We will be discussing a Supreme Court case and a 9th Circuit case during our weekly SoCal IP Institute meeting on Monday, April 2, 2012. Brief synopses are presented below:

Mayo Collaborative Servs. v. Prometheus Labs., Inc. (March 20, 2012) (attached).

Prometheus holds two patents which concern the use of thiopurine drugs in the treatment of autoimmune diseases. When a patient ingests a thiopurine compound, his or her body metabolizes the drug, causing metabolites to form in the bloodstream. Because the way in which people metabolize thiopurine compounds varies, the same dose of a thiopurine drug affects different people differently.  Those in the field did not know the precise correlations between metabolite levels and likely harm or ineffectiveness. The claims at issue set forth processes embodying researchers’ findings that identified these correlations with some precision. Prometheus sells diagnostic tests that embody these processes. For some time, Mayo bought and used these tests. In 2004, Mayo announced that it intended to begin using and selling its own test. Prometheus then brought this suit. The trial court reasoned that the patents claim natural laws that are not patentable. The Federal Circuit disagreed, finding that in addition to natural correlations, the claimed processes specified steps that involve the transformation of the human body or blood taken from the body.

In a unanimous decision, the Supreme Court stated that the claimed processes did not transform unpatentable natural laws into patent-eligible applications of those laws. The steps in the claimed processes involved well understood, routine, conventional activity previously engaged in by researchers in the field.  The court stated that the patent claims did not add enough to their statements of the correlations to allow the processes they described to qualify as patent-eligible processes that applied natural laws. The “administering,” “determining,” and “wherein” steps were not sufficient to transform the nature of the claims. These steps added nothing specific to the laws of nature other than what was well understood, routine, conventional activity, previously engaged in by those in the field.  The court held that the patent claims at issue effectively claimed the underlying laws of nature themselves and consequently, were invalid.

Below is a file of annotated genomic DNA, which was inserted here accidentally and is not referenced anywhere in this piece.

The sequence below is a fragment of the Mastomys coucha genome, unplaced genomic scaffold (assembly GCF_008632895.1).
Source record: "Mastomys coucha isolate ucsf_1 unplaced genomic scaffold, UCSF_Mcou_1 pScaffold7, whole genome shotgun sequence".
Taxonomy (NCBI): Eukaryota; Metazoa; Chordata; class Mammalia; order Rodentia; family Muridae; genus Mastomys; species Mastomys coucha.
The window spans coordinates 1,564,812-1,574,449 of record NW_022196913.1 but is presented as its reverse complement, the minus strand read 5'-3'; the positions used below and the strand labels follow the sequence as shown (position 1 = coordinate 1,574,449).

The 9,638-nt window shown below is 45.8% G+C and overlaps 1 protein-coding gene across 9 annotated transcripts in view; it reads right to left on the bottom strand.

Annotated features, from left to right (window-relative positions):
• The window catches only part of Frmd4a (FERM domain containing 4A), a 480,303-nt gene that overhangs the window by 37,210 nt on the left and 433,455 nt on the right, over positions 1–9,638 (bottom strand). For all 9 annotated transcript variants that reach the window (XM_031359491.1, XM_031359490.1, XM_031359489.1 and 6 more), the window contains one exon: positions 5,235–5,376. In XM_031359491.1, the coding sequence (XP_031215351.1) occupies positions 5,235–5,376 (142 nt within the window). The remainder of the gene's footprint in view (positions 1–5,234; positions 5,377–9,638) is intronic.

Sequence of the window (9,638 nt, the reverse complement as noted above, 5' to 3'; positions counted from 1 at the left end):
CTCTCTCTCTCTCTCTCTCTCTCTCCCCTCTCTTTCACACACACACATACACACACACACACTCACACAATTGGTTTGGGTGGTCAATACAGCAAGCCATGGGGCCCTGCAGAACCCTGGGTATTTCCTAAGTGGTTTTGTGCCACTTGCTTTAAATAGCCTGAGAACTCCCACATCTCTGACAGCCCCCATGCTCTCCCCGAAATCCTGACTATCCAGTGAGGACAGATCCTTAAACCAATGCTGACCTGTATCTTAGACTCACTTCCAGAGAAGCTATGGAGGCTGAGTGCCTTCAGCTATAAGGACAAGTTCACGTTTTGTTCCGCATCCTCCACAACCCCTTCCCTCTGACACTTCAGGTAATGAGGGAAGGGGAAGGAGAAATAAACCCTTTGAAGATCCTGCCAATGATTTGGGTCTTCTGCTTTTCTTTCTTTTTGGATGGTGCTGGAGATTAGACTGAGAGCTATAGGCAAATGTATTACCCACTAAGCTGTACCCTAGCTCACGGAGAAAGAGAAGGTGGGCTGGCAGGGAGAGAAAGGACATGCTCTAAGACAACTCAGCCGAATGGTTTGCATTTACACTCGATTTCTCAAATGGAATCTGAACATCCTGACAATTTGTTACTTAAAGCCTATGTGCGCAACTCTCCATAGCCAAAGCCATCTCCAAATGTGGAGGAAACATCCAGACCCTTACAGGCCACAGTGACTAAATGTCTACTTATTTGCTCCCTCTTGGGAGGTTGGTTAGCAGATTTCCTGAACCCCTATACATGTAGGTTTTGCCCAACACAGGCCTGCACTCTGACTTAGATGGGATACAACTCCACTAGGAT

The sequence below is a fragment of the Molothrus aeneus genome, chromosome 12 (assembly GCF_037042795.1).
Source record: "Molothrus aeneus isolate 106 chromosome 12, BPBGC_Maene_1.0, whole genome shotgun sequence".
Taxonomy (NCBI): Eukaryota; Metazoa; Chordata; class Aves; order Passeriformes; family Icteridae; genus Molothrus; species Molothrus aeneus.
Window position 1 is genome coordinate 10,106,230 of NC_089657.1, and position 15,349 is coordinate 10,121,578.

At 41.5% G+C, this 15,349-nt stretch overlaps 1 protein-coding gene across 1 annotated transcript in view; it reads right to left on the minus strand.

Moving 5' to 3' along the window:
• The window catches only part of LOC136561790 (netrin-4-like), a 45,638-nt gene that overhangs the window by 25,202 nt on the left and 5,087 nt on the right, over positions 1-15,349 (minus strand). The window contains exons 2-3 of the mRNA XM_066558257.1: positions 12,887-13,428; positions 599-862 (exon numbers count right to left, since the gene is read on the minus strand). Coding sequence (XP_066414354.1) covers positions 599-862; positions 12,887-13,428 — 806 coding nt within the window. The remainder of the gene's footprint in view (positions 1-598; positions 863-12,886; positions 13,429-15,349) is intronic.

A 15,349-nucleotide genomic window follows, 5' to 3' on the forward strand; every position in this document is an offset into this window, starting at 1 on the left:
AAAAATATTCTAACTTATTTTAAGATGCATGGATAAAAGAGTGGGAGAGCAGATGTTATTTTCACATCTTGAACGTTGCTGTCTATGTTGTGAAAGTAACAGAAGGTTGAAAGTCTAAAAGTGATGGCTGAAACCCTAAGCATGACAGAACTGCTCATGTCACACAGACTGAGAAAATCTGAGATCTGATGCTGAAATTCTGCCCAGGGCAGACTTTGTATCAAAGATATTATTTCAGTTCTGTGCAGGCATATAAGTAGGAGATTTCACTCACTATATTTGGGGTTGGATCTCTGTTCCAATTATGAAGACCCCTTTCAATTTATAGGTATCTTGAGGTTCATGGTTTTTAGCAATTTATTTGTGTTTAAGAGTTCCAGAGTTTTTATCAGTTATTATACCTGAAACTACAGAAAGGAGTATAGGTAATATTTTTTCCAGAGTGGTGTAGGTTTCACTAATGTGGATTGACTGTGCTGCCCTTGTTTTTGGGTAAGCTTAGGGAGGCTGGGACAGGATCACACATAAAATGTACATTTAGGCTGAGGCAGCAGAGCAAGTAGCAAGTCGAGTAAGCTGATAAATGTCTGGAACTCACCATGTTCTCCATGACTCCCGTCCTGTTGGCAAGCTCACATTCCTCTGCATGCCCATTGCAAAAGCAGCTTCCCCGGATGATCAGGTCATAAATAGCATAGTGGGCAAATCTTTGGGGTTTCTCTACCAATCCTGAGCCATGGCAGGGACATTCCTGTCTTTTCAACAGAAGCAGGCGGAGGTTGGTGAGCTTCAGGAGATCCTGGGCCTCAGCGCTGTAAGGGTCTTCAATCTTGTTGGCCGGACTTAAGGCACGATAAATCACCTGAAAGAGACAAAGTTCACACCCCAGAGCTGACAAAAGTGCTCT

Skydive Arizona, Inc. v. Quattrocchi, Case No. 10-16099 (9th Cir. Mar. 12, 2012) (attached).

In a suit by the owner and operator of a skydiving center against the operator of an internet and telephone-based skydiving advertising service for false advertising, trademark infringement and cybersquatting: 1) the district court’s grant of partial summary judgment to the plaintiff on its false advertising claim is affirmed, where the district court did not err in finding materiality based upon a declaration and evidence from other consumers rather than the results of a consumer survey; 2) the district court did not abuse its discretion in upholding the jury’s award of actual damages and lost profits; and 3) the district court’s actual damages enhancement is reversed because it hinged upon punishing the willful conduct of the defendant.

All are invited to join us in our discussion during the SoCal IP Institute meeting on Monday, March April 2, 2012 at Noon in our Westlake Village office. This activity is approved for 1 hour of MCLE credit. If you will be joining us, please RSVP to Amanda Jones by 9 am Monday morning.